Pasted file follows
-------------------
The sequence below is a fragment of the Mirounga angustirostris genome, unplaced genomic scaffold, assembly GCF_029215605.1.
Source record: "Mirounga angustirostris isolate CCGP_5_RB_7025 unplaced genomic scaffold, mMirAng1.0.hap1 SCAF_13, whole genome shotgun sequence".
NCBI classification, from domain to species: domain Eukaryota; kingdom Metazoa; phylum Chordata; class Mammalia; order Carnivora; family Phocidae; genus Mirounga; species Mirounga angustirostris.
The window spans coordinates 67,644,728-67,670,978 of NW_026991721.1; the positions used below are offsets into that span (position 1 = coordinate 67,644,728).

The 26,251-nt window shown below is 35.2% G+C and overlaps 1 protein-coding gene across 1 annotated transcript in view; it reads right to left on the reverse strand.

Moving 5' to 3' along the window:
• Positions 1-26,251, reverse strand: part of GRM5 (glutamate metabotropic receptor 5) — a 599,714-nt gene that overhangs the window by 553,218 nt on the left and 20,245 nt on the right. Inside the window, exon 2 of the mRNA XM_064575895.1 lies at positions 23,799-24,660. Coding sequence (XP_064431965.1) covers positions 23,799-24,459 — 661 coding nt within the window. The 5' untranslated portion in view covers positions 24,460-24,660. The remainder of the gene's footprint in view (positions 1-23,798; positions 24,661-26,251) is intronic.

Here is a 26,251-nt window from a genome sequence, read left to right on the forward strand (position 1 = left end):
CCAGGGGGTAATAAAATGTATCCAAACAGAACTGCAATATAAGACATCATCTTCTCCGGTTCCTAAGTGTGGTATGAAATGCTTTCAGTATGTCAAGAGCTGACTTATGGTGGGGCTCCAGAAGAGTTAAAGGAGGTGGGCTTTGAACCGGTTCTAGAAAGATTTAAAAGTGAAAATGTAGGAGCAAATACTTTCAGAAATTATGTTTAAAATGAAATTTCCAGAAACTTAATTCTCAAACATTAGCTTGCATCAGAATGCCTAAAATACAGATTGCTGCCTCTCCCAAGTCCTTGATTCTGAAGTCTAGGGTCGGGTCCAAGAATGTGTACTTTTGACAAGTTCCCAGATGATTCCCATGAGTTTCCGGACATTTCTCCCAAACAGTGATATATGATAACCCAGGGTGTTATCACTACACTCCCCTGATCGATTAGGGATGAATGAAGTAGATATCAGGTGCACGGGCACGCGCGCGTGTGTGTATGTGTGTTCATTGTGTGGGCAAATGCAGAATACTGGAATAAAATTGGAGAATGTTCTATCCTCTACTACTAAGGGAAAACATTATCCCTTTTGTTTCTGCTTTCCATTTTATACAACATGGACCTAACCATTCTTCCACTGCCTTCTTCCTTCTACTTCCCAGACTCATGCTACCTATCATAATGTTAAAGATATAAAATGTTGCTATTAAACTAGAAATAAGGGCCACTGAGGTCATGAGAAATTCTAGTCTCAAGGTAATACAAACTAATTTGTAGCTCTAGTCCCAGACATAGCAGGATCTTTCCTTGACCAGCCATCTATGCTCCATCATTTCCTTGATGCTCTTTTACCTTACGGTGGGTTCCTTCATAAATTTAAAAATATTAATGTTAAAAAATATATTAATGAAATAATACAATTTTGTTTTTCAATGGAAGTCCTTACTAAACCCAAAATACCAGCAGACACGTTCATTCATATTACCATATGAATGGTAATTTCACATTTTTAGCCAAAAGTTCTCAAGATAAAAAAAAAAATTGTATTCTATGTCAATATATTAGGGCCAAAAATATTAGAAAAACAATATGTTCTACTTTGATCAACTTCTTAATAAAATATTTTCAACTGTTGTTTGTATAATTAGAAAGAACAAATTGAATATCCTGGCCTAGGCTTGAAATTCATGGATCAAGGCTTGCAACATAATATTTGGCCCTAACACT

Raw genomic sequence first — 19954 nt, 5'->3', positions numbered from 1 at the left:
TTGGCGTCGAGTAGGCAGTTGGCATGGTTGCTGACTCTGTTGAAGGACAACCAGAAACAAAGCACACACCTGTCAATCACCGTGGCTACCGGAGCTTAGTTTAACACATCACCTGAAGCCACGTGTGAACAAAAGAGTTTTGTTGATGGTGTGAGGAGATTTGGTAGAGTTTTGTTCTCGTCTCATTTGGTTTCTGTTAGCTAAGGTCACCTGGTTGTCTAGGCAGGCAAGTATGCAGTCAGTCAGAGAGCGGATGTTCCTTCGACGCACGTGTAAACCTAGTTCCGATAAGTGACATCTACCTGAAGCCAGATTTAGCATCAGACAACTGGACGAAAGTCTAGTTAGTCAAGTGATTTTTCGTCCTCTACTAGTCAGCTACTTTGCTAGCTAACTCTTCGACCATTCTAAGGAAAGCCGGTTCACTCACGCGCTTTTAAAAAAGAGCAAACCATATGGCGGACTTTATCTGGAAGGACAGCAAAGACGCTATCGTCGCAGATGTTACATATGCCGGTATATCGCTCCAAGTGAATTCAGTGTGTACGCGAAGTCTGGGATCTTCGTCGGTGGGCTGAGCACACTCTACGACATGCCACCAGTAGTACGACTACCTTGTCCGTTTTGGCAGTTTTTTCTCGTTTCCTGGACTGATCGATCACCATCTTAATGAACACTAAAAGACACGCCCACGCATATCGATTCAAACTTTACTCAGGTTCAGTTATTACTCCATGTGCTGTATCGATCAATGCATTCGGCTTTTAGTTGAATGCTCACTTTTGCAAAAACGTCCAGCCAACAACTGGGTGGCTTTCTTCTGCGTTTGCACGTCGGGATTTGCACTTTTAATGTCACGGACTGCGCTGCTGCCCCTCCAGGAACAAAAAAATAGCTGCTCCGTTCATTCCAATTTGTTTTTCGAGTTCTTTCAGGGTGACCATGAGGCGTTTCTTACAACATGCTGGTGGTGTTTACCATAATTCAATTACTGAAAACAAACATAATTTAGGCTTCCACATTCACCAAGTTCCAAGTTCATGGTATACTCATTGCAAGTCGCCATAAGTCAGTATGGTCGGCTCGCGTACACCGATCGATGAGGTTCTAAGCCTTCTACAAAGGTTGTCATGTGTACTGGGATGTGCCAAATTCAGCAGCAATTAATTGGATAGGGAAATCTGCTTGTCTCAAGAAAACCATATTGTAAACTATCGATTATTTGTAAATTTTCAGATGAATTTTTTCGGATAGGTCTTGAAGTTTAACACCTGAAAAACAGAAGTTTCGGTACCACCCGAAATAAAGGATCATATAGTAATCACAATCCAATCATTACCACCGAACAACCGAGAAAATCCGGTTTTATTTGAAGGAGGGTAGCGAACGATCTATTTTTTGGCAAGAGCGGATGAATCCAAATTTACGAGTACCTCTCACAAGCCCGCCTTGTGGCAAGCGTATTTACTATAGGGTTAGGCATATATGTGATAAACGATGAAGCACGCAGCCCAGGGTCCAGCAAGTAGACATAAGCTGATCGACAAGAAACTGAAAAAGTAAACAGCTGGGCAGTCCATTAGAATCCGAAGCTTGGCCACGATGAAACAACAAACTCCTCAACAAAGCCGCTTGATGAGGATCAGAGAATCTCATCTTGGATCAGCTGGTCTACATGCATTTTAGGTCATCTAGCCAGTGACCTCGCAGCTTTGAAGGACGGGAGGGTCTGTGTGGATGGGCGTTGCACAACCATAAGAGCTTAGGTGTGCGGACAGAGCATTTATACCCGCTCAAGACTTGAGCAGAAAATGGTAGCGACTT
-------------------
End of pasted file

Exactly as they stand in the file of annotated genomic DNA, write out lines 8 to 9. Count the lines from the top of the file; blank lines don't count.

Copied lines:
Here is a 26,251-nt window from a genome sequence, read left to right on the forward strand (position 1 = left end):
CCAGGGGGTAATAAAATGTATCCAAACAGAACTGCAATATAAGACATCATCTTCTCCGGTTCCTAAGTGTGGTATGAAATGCTTTCAGTATGTCAAGAGCTGACTTATGGTGGGGCTCCAGAAGAGTTAAAGGAGGTGGGCTTTGAACCGGTTCTAGAAAGATTTAAAAGTGAAAATGTAGGAGCAAATACTTTCAGAAATTATGTTTAAAATGAAATTTCCAGAAACTTAATTCTCAAACATTAGCTTGCATCAGAATGCCTAAAATACAGATTGCTGCCTCTCCCAAGTCCTTGATTCTGAAGTCTAGGGTCGGGTCCAAGAATGTGTACTTTTGACAAGTTCCCAGATGATTCCCATGAGTTTCCGGACATTTCTCCCAAACAGTGATATATGATAACCCAGGGTGTTATCACTACACTCCCCTGATCGATTAGGGATGAATGAAGTAGATATCAGGTGCACGGGCACGCGCGCGTGTGTGTATGTGTGTTCATTGTGTGGGCAAATGCAGAATACTGGAATAAAATTGGAGAATGTTCTATCCTCTACTACTAAGGGAAAACATTATCCCTTTTGTTTCTGCTTTCCATTTTATACAACATGGACCTAACCATTCTTCCACTGCCTTCTTCCTTCTACTTCCCAGACTCATGCTACCTATCATAATGTTAAAGATATAAAATGTTGCTATTAAACTAGAAATAAGGGCCACTGAGGTCATGAGAAATTCTAGTCTCAAGGTAATACAAACTAATTTGTAGCTCTAGTCCCAGACATAGCAGGATCTTTCCTTGACCAGCCATCTATGCTCCATCATTTCCTTGATGCTCTTTTACCTTACGGTGGGTTCCTTCATAAATTTAAAAATATTAATGTTAAAAAATATATTAATGAAATAATACAATTTTGTTTTTCAATGGAAGTCCTTACTAAACCCAAAATACCAGCAGACACGTTCATTCATATTACCATATGAATGGTAATTTCACATTTTTAGCCAAAAGTTCTCAAGATAAAAAAAAAAATTGTATTCTATGTCAATATATTAGGGCCAAAAATATTAGAAAAACAATATGTTCTACTTTGATCAACTTCTTAATAAAATATTTTCAACTGTTGTTTGTATAATTAGAAAGAACAAATTGAATATCCTGGCCTAGGCTTGAAATTCATGGATCAAGGCTTGCAACATAATATTTGGCCCTAACACT